May 3, 2012 9:45 PM by Nikki Ibarra, KSBY News
You see a panhandler on the corner begging for money, or just holding up a sign. So, do you give them money? Well, a San Luis Obispo homeless shelter is encouraging you not to do so.
According to the Community Action Partnership of San Luis Obispo, there are about 4,000 homeless people in San Luis Obispo county. In Santa Barbara County, it's a little more. The Department of Housing and Urban Development said there are about 4,800.
CAPSLO said many homeless shelters across the Central Coast are hurting financially. When you give a homeless person money, you don't know where it goes. But, giving it to a shelter will, in turn, go back to the homeless community for things like, food and clothing.
Every day for the past year, Crystal Davis hangs around downtown San Luis Obispo, with her sign and backpack.
"I just hold my sign and give them a smile, and hopefully they'll give me something, anything helps," said Davis of Atascadero.
When we visited her in the afternoon, she already made $14. "I try to stop between $40 and $50. I just get food, and I'm a smoker. I get cigarettes, something to drink. If I need something to wear, I buy that. Other than that, I try not to take advantage of people," added Davis.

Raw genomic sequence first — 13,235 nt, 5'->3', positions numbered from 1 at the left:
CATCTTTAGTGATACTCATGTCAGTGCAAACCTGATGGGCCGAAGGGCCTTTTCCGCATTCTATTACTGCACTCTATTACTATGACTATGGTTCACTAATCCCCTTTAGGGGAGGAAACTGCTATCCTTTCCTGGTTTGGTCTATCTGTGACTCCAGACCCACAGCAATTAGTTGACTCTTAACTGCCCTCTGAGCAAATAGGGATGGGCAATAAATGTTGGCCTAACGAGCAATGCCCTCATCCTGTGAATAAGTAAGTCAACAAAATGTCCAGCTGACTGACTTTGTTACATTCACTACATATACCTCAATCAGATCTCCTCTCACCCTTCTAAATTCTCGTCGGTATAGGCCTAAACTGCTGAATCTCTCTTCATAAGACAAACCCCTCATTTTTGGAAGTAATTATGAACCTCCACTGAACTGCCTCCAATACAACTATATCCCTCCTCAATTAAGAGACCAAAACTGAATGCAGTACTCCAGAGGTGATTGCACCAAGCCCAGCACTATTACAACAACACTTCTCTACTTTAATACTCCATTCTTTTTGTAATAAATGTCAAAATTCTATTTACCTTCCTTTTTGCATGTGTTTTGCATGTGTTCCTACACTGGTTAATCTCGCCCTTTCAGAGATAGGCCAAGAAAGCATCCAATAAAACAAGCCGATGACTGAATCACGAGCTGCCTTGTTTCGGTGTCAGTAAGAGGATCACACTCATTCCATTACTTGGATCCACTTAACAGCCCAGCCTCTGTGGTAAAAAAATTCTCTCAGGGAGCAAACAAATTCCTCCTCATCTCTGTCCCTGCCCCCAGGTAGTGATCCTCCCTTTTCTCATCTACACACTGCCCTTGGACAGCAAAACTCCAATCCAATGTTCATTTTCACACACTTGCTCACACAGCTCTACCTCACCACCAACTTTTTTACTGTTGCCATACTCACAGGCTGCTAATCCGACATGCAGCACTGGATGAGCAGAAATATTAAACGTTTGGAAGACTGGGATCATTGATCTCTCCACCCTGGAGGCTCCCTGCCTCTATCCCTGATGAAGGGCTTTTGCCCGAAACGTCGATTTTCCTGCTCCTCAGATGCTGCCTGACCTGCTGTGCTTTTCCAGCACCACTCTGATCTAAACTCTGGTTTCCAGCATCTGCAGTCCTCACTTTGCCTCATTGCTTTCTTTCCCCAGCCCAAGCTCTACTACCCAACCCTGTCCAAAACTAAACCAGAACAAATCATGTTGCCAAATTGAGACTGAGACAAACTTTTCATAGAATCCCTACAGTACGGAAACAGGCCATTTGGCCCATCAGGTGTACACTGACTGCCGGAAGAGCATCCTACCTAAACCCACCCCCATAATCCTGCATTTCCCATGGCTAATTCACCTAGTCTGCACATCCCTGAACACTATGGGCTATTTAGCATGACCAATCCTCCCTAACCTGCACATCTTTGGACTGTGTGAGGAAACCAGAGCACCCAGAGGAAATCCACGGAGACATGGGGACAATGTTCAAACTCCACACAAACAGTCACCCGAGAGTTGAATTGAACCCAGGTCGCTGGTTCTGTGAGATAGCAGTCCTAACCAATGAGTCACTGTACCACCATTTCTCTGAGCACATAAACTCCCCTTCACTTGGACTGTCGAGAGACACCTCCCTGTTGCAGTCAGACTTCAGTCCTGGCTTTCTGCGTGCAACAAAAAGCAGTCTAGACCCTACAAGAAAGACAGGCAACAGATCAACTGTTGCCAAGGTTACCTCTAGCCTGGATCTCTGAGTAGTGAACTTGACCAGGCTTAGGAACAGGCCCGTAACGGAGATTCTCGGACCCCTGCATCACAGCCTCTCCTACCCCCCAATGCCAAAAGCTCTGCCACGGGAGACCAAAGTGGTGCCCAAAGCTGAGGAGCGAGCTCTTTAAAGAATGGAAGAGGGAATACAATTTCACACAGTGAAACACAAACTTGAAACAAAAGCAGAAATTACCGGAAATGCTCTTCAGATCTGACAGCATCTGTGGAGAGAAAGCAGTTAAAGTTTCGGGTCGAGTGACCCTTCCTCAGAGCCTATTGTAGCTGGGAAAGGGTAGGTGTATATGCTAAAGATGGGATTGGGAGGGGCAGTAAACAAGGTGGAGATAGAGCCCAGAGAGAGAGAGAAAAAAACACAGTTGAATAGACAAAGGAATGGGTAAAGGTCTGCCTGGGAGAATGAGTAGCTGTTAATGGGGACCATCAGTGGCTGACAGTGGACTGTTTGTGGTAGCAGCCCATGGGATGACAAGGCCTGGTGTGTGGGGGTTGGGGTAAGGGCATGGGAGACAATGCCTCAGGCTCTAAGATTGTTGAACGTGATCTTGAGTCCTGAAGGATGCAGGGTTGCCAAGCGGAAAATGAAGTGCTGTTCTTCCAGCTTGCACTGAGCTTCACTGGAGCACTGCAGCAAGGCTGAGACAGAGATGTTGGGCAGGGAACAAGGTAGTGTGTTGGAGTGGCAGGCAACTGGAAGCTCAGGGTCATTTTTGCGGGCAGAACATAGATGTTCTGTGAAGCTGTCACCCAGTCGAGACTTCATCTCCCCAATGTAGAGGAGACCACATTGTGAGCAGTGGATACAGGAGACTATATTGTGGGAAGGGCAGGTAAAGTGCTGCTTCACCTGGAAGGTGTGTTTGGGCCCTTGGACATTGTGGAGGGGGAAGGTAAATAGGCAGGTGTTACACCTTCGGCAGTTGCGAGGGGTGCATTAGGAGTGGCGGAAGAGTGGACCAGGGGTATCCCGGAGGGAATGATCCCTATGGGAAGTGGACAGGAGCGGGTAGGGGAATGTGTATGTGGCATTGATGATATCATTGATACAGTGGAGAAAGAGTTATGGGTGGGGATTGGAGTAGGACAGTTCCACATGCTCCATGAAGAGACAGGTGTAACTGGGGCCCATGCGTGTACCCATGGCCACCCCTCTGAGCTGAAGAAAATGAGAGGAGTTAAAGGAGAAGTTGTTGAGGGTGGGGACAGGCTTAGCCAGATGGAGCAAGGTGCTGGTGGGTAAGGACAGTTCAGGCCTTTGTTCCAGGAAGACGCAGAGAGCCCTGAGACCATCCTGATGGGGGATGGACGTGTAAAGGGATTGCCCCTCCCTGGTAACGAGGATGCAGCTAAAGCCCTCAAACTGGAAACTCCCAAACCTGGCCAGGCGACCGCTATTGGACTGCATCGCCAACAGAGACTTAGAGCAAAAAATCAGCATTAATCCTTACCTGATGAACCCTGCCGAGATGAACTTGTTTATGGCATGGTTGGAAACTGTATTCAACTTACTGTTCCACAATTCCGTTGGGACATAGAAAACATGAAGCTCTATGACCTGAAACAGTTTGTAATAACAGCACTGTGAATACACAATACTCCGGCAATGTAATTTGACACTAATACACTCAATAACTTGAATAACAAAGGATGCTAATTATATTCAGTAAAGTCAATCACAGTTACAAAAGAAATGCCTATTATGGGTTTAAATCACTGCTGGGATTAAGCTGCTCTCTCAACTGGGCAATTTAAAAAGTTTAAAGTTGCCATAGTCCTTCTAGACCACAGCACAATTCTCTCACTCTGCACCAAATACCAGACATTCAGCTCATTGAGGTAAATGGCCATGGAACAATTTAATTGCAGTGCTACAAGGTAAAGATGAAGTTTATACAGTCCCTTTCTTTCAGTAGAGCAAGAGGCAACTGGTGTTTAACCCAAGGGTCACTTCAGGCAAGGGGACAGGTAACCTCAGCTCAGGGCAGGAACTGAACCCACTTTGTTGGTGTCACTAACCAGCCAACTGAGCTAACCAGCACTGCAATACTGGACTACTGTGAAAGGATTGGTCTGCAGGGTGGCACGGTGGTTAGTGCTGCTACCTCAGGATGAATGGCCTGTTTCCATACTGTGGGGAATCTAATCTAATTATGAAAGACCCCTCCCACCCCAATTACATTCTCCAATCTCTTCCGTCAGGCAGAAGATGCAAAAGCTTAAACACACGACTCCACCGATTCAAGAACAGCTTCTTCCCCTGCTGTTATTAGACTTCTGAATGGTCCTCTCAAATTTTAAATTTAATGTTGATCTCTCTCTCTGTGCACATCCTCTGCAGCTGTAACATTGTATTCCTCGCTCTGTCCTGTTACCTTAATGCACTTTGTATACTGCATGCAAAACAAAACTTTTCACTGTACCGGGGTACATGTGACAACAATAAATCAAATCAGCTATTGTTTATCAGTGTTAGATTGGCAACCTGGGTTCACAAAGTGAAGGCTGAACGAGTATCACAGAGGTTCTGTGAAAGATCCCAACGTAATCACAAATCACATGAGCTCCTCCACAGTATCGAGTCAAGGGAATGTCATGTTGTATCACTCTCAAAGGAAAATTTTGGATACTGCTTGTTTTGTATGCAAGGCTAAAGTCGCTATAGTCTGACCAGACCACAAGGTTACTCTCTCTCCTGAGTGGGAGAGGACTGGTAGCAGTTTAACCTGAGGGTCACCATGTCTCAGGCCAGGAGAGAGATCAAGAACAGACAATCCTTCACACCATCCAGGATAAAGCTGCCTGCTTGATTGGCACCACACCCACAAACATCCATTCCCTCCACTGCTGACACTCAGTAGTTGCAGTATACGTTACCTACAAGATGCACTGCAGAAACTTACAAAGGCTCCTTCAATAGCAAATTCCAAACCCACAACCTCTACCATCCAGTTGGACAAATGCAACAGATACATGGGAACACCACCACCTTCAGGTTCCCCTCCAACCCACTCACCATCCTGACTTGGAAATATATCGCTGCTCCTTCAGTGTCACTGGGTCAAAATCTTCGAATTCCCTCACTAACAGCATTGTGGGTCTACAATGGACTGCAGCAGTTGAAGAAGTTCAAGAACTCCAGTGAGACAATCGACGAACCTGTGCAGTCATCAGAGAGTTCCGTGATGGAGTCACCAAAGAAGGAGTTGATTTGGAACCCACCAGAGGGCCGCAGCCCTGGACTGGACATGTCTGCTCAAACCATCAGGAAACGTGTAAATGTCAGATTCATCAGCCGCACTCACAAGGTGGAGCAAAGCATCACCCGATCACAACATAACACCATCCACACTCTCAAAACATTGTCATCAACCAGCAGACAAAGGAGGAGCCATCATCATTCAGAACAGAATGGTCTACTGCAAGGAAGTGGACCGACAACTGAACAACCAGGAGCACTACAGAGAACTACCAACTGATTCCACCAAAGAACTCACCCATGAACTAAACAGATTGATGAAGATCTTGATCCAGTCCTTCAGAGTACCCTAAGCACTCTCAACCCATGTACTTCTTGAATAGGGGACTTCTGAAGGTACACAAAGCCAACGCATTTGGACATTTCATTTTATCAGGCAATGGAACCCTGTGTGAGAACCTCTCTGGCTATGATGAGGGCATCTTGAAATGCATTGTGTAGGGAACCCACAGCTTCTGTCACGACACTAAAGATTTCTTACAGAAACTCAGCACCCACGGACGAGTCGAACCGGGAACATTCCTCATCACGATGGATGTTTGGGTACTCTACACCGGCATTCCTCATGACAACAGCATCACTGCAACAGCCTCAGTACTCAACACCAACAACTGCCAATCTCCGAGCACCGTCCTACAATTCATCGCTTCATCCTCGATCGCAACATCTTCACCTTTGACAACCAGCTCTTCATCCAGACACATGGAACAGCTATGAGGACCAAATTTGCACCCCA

CAPSLO said there's no reason for people to be panhandling, especially since there are places like the Maxine Lewis Shelter, which offers meals, beds and clothing.
"Some of those people are actually using our services, getting food, getting clothing, and they're still out there with signs, saying that they're hungry or things like that," said Dee Torres of CAPSLO.
Esperanza Nunez used to give food and, even money, to the homeless but not anymore; especially, since she started seeing young people begging for money. "You know, they can go to work. I'm going to be 70, you know, and I'm still very active. And, I never begged for anything. I got things because I worked for it," said Nunez of Santa Maria.
Crystal Davis knows there are places that help, but said they're too crowded. So she'll continue to sit downtown with her sign, until she can find a job. "It doesn't matter who you are, where you're from. Everybody who's holding a sign or sitting out here needs some kind of help," said Davis.
On average, it takes about $500,000 a year to run a shelter. That money comes from fundraising and from the community. The Good Samaritan in Santa Maria also agrees, saying people should give money to the shelter, instead of panhandlers.
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